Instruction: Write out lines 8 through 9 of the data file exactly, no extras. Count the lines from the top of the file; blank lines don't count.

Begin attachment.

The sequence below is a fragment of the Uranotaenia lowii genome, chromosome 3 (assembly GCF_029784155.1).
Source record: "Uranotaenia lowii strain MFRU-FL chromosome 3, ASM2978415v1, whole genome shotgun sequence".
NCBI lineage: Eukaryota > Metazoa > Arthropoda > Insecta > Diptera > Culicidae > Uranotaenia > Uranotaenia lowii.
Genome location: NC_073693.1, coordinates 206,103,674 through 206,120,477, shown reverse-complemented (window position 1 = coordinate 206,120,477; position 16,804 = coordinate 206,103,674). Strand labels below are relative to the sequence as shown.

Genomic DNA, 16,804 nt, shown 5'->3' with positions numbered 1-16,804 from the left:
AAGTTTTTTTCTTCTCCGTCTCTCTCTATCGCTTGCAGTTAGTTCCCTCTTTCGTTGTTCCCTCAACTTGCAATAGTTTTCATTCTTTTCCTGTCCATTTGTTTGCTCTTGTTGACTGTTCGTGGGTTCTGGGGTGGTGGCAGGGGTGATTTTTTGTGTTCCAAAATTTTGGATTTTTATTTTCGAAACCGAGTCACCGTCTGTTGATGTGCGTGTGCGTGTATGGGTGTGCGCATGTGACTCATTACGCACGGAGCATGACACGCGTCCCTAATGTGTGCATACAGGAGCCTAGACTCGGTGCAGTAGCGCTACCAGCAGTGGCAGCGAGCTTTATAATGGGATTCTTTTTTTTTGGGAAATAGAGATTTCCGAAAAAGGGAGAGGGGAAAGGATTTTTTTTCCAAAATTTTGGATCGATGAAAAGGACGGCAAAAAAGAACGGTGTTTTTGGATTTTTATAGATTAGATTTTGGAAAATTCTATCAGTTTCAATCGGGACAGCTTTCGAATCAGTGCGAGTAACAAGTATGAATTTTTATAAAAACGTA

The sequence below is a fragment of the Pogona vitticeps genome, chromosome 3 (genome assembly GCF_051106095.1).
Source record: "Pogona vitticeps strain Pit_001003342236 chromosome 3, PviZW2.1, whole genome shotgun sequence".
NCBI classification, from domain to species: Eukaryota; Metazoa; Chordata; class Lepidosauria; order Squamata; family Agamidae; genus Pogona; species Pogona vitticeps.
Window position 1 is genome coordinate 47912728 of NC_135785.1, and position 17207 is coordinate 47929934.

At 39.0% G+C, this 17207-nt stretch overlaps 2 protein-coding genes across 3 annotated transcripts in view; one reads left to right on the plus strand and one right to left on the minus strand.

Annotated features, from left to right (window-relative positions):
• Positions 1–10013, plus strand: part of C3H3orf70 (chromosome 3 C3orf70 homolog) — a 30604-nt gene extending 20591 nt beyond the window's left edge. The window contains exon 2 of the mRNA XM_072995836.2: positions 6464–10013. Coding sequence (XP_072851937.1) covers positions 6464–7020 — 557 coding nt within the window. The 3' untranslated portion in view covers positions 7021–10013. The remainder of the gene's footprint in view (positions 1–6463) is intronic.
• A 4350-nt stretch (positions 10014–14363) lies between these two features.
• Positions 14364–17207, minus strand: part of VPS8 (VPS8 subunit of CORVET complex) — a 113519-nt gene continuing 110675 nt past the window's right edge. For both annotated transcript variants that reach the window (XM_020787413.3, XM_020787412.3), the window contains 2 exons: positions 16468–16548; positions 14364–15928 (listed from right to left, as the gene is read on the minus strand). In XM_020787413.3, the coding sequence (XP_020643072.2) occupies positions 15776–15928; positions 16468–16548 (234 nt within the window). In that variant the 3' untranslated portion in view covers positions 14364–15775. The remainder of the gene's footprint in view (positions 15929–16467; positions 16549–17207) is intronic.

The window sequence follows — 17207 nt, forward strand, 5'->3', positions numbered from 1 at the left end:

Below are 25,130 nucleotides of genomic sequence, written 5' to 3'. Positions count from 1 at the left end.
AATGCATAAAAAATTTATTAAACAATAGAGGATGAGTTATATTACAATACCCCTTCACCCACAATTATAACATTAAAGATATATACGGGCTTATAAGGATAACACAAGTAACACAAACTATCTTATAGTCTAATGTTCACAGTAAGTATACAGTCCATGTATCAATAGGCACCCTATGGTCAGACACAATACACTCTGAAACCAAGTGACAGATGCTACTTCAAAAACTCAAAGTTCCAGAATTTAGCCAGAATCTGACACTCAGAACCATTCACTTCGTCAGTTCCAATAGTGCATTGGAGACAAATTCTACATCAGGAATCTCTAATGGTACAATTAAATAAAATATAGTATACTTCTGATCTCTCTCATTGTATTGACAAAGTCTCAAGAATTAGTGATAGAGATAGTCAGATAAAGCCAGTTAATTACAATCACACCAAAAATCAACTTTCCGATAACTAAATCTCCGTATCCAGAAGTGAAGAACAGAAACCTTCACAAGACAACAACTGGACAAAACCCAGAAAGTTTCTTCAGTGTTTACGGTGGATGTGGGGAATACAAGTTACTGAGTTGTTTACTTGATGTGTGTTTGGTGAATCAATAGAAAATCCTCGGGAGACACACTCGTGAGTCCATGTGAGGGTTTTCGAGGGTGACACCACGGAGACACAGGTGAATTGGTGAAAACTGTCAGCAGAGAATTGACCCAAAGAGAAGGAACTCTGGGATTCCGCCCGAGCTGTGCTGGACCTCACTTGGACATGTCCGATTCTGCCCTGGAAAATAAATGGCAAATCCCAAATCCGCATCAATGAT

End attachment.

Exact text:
Source record: "Pogona vitticeps strain Pit_001003342236 chromosome 3, PviZW2.1, whole genome shotgun sequence".
NCBI classification, from domain to species: Eukaryota; Metazoa; Chordata; class Lepidosauria; order Squamata; family Agamidae; genus Pogona; species Pogona vitticeps.